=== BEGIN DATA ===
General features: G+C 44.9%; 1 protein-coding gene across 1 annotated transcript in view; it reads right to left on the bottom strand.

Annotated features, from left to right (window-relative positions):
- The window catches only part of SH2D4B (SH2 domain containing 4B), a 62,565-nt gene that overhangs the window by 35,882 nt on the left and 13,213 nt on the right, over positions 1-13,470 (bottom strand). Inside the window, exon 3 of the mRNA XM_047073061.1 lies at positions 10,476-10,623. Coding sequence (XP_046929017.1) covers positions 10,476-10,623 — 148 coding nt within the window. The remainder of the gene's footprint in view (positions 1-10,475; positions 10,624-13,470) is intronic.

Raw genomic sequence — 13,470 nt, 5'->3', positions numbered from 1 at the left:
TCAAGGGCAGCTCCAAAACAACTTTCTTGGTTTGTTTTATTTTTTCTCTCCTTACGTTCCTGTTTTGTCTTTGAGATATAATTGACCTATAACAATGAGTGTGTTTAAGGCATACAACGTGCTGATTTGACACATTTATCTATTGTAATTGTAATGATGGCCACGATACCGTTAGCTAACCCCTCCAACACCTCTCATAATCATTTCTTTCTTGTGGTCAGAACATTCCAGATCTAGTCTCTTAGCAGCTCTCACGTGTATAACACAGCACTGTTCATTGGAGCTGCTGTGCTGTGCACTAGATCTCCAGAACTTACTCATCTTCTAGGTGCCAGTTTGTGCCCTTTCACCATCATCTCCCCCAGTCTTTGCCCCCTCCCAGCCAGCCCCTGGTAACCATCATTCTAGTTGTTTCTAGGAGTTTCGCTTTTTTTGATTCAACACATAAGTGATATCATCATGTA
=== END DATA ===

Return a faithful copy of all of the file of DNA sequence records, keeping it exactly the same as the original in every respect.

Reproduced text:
General features: G+C 44.9%; 1 protein-coding gene across 1 annotated transcript in view; it reads right to left on the bottom strand.

Annotated features, from left to right (window-relative positions):
- The window catches only part of SH2D4B (SH2 domain containing 4B), a 62,565-nt gene that overhangs the window by 35,882 nt on the left and 13,213 nt on the right, over positions 1-13,470 (bottom strand). Inside the window, exon 3 of the mRNA XM_047073061.1 lies at positions 10,476-10,623. Coding sequence (XP_046929017.1) covers positions 10,476-10,623 — 148 coding nt within the window. The remainder of the gene's footprint in view (positions 1-10,475; positions 10,624-13,470) is intronic.

Raw genomic sequence — 13,470 nt, 5'->3', positions numbered from 1 at the left:
TCAAGGGCAGCTCCAAAACAACTTTCTTGGTTTGTTTTATTTTTTCTCTCCTTACGTTCCTGTTTTGTCTTTGAGATATAATTGACCTATAACAATGAGTGTGTTTAAGGCATACAACGTGCTGATTTGACACATTTATCTATTGTAATTGTAATGATGGCCACGATACCGTTAGCTAACCCCTCCAACACCTCTCATAATCATTTCTTTCTTGTGGTCAGAACATTCCAGATCTAGTCTCTTAGCAGCTCTCACGTGTATAACACAGCACTGTTCATTGGAGCTGCTGTGCTGTGCACTAGATCTCCAGAACTTACTCATCTTCTAGGTGCCAGTTTGTGCCCTTTCACCATCATCTCCCCCAGTCTTTGCCCCCTCCCAGCCAGCCCCTGGTAACCATCATTCTAGTTGTTTCTAGGAGTTTCGCTTTTTTTGATTCAACACATAAGTGATATCATCATGTA